Like life itself, Santiago's perceptions about himself and his world begin to change as his life experiences change. Unlike many, however, it's not so much the changes that take place, but his reactions to those changes that make the difference.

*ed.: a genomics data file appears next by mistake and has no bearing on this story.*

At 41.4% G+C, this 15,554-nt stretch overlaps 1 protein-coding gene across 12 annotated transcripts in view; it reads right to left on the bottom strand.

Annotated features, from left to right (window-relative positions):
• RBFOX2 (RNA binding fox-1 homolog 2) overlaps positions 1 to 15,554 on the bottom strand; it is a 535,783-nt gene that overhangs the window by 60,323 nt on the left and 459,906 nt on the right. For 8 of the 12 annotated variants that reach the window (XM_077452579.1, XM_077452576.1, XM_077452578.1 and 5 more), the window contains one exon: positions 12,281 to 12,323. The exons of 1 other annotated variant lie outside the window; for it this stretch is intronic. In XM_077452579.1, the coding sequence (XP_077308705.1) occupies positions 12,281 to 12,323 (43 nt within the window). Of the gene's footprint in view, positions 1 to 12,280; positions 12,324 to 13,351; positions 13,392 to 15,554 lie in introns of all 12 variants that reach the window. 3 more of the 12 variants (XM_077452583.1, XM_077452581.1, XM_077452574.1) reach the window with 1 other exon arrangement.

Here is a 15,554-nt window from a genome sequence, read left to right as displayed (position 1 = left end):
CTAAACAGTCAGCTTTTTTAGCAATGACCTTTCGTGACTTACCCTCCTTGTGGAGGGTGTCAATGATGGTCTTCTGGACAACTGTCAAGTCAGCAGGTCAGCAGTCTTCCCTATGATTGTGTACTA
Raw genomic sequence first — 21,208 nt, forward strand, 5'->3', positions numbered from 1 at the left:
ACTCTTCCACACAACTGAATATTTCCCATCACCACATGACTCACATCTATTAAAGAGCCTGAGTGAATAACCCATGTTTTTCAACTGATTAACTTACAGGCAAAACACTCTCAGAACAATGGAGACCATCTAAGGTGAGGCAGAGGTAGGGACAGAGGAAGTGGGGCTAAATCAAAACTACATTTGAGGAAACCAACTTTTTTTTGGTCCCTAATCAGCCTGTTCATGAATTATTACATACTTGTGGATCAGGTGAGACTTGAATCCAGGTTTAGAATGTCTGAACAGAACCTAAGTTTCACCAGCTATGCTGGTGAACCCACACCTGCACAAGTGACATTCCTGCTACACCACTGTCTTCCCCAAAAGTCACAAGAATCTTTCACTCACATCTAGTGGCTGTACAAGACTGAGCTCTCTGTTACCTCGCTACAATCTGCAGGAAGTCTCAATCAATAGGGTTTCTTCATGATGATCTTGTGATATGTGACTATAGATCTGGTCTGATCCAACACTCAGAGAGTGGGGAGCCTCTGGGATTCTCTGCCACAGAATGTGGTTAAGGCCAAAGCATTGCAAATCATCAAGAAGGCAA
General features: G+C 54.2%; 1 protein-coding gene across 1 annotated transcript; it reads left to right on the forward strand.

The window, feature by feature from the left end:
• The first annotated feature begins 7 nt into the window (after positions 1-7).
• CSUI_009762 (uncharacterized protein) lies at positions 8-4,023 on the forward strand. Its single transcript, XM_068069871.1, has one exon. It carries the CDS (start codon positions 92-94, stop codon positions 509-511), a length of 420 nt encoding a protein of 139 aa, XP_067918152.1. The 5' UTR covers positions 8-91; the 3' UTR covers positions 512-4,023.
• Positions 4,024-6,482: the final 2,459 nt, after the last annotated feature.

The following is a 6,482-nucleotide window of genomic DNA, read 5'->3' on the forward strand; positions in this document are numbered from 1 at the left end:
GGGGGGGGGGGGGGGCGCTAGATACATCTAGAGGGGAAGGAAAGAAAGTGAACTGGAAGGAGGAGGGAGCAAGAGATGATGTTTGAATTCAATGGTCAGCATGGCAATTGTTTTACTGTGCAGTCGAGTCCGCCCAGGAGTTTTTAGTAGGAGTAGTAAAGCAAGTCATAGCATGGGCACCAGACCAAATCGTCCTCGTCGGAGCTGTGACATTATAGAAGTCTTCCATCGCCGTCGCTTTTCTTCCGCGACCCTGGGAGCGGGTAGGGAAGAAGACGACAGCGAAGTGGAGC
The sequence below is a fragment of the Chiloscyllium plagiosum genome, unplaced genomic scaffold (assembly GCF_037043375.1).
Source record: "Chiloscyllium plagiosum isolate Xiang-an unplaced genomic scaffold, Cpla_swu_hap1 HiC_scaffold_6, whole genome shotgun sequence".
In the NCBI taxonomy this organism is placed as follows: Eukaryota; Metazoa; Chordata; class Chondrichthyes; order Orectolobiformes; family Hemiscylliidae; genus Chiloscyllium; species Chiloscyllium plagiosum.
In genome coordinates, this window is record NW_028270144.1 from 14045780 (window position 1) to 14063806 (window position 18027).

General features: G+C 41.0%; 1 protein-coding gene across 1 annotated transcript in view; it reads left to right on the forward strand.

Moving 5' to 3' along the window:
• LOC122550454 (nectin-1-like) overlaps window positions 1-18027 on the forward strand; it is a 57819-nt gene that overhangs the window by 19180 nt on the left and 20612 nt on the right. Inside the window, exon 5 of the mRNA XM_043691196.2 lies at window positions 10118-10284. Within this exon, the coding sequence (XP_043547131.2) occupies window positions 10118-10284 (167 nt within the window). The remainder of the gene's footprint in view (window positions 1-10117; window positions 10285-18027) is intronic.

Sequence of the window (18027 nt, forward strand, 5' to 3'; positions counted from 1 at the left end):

At first, Santiago's world view are colored by his rather provincial upbringing. His journey out of his known world bring him into contact with people who and experiences that open his eyes to the possibilities for fulfilling his "personal legend." One of the many telling episodes in the story is the tale he's told of the "oil and the spoon." In this story, he learns of the challenge of recognizing the possibilities before you and those present in the larger world context. Once open to this new reality, Santiago is able to see himself in terms of the world while recognizing what he already possesses. This enables him to go forward with more confidence knowing that in his possession are many of the tools he needs to realize his potential.